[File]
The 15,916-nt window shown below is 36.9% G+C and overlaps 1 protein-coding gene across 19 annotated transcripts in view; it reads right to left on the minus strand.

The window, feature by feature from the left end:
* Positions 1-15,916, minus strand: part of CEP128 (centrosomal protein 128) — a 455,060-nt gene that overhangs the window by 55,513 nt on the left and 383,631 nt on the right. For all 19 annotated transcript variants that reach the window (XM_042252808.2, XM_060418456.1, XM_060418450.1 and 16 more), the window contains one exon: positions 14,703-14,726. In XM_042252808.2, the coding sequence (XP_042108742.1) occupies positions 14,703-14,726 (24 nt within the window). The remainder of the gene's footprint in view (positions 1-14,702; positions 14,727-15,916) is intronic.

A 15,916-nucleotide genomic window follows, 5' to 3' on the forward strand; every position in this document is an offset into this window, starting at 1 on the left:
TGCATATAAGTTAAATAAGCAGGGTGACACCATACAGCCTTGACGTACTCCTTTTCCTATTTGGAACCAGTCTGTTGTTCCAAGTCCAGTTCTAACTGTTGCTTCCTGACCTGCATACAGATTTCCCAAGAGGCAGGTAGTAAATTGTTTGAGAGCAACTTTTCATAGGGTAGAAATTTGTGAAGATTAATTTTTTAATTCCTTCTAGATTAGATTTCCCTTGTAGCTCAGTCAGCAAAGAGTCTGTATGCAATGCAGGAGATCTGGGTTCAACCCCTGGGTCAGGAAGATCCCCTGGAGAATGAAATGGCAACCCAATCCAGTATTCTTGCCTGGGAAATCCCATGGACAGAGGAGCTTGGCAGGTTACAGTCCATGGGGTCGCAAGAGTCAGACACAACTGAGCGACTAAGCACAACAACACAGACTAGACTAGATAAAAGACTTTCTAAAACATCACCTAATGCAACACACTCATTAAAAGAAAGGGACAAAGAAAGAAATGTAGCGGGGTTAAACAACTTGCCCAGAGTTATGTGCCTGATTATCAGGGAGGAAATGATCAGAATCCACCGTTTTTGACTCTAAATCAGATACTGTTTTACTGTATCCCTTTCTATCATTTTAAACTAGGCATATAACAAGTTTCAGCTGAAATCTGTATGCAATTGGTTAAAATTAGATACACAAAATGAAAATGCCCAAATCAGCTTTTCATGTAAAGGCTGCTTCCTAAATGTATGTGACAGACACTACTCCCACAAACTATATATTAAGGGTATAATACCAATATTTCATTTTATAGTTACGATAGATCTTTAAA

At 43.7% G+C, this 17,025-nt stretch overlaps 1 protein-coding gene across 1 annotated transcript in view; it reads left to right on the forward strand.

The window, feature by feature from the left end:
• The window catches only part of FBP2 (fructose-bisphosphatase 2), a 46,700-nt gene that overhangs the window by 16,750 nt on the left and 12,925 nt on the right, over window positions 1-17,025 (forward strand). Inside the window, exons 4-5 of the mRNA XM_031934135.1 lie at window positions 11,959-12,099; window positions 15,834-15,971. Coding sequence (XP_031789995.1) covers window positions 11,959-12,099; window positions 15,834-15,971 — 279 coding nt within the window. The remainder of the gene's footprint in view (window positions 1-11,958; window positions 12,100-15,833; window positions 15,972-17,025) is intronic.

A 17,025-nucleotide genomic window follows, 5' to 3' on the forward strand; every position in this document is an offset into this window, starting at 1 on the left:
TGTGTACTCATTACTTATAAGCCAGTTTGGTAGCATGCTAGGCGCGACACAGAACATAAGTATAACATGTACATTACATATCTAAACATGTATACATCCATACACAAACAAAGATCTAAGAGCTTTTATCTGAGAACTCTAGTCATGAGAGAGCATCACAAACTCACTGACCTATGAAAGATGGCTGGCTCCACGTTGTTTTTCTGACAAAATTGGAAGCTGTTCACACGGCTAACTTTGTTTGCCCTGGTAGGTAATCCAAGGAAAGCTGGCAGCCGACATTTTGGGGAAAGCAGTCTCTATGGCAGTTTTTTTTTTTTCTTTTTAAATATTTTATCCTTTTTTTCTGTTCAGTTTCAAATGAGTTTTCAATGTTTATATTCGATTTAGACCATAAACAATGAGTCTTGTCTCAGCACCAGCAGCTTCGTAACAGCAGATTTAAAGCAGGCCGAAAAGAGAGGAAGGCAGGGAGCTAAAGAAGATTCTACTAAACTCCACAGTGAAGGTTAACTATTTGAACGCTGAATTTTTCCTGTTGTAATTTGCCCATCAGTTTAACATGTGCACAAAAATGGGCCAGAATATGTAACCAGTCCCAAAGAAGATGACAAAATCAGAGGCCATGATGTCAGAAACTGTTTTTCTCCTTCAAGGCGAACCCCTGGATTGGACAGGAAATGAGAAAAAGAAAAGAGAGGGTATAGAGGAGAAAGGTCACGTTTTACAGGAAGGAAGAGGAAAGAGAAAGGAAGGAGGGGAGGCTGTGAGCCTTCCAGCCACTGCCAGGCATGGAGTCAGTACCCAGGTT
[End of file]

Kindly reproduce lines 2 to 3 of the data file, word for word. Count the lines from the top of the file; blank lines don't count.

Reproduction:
The window, feature by feature from the left end:
* Positions 1-15,916, minus strand: part of CEP128 (centrosomal protein 128) — a 455,060-nt gene that overhangs the window by 55,513 nt on the left and 383,631 nt on the right. For all 19 annotated transcript variants that reach the window (XM_042252808.2, XM_060418456.1, XM_060418450.1 and 16 more), the window contains one exon: positions 14,703-14,726. In XM_042252808.2, the coding sequence (XP_042108742.1) occupies positions 14,703-14,726 (24 nt within the window). The remainder of the gene's footprint in view (positions 1-14,702; positions 14,727-15,916) is intronic.